General Investing
Inflation

What Does an Inverted Yield Curve Mean?

06/09/2022
Steep incline sign by roadway.

What Does an Inverted Yield Curve Mean?

While yield curves may not elicit the same excitement as watching a close sports game, many in the financial industry are paying attention to a potential looming “upset”—the prospect of short-term yields reaching higher levels than long-term yields—otherwise known as a yield curve inversion. A yield curve is a collection of interest rates for debts of various maturities.

A Treasury yield curve inversion can occur at more than one maturity, but often cited are 10-year Treasuries versus one- or two-year Treasuries. At the end of 2021, the spread, or difference between the 10-year Treasury yield and the two-year Treasury yield, was 0.75%. And, very briefly in early 2022, some parts of the curve experienced an inversion.

Inverted Yield Curves and Recessions 

Why do investors pay such close attention to this measure? Normal yield curves generally slope upward, as the cost to borrow money or the interest rate to lend money tends to be higher for the longer the duration of the debt—i.e., lenders demand more for taking on additional uncertainty. When short-term rates approach or overtake long-term rates, which is viewed as inflationary, potential concerns include:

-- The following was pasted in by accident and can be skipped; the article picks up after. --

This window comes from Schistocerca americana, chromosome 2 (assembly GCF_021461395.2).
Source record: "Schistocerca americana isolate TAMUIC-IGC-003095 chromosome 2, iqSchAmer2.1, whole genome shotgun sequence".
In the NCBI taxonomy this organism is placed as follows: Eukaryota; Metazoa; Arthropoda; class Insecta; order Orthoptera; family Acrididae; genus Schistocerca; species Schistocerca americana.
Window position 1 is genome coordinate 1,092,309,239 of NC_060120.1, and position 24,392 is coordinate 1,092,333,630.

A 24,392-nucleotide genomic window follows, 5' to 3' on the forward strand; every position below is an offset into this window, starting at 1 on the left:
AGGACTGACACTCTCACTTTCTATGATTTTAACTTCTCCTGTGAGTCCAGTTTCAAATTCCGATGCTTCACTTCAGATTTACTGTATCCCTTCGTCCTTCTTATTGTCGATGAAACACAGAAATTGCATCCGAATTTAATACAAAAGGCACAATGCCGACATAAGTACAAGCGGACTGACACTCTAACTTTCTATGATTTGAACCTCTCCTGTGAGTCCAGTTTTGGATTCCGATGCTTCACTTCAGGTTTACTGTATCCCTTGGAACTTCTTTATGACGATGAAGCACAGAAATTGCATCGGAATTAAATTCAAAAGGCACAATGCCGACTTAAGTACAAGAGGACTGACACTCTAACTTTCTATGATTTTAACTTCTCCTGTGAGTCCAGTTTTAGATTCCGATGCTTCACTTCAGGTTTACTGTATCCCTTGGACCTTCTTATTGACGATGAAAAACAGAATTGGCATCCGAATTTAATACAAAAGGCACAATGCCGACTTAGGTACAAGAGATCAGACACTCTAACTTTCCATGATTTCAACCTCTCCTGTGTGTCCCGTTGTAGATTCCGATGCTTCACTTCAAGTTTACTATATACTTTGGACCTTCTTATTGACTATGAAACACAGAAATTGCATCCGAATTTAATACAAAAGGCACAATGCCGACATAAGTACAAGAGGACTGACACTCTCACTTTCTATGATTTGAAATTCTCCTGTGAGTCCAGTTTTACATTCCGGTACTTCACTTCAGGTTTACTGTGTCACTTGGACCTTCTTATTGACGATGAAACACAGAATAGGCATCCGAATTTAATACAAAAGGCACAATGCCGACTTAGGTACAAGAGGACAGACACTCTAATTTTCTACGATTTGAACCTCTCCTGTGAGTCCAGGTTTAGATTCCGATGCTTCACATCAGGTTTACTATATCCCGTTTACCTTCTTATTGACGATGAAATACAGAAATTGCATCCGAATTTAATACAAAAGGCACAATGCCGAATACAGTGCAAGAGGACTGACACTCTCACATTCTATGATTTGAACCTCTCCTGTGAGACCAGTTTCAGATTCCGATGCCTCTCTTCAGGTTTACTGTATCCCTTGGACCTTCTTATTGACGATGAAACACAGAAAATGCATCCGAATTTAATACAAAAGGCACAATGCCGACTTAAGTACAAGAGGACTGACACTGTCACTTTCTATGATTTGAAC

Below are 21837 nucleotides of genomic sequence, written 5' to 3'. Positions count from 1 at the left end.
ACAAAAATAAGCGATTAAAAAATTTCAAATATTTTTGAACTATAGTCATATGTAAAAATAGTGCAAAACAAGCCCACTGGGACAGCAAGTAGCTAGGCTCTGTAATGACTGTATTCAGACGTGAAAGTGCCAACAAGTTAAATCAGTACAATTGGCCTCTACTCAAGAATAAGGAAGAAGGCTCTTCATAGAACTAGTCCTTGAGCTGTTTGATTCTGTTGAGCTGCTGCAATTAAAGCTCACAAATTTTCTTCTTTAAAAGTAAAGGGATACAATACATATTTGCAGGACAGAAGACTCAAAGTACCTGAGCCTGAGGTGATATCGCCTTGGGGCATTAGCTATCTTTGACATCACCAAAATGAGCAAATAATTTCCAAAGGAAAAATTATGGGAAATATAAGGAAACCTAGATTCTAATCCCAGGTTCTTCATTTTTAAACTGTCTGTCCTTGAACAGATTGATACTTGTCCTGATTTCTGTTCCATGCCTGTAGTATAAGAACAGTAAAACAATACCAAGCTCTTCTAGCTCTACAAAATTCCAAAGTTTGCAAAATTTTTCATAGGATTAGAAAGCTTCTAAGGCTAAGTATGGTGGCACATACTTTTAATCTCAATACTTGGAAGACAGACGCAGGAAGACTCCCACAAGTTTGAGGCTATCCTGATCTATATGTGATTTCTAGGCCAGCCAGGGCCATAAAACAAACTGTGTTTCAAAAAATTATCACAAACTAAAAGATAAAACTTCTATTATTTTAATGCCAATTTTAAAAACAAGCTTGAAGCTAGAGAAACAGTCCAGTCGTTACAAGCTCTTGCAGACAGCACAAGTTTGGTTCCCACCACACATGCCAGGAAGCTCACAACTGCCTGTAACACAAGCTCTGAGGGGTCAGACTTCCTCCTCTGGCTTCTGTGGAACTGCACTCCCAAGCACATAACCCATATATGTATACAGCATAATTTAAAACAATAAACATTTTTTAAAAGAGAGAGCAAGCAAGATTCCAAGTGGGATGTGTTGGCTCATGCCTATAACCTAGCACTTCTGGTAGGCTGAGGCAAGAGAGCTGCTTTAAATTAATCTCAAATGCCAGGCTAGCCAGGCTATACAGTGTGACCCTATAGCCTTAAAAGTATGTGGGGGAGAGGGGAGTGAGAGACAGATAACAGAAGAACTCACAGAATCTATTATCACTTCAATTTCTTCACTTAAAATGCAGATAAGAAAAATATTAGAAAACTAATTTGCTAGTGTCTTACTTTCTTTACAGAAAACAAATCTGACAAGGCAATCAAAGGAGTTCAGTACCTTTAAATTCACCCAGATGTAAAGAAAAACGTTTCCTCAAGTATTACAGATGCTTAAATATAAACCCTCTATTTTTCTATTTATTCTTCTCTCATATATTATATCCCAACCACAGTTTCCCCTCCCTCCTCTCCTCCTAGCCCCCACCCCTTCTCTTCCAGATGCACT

• The Federal Reserve could quickly raise rates to combat inflation and, in so doing, cause a recession.

  • Investors could be willing to accept lower relative interest rates to hold longer-term government debt, believing long-term prospects for the economy are currently poor. 

A Historical View of Yield Curve Inversions

Figure 1 shows the spread between the 10-year and one-year Treasury since October 1973. Inversions, or when the one-year Treasury was higher than the 10 year, are depicted in red. U.S. recessions are highlighted in gray. In Figure 1, we can see that many recent yield curve inversions preceded a recession.

Figure 1 | Many Yield Curve Inversions Preceded a Recession

Treasury Yield Spreads and Business Cycles Over the Last 50 Years

Data from 10/31/1973–3/24/2022. Source: St. Louis Federal Reserve (FRED), National Bureau of Economic Research (NBER), Avantis Investors.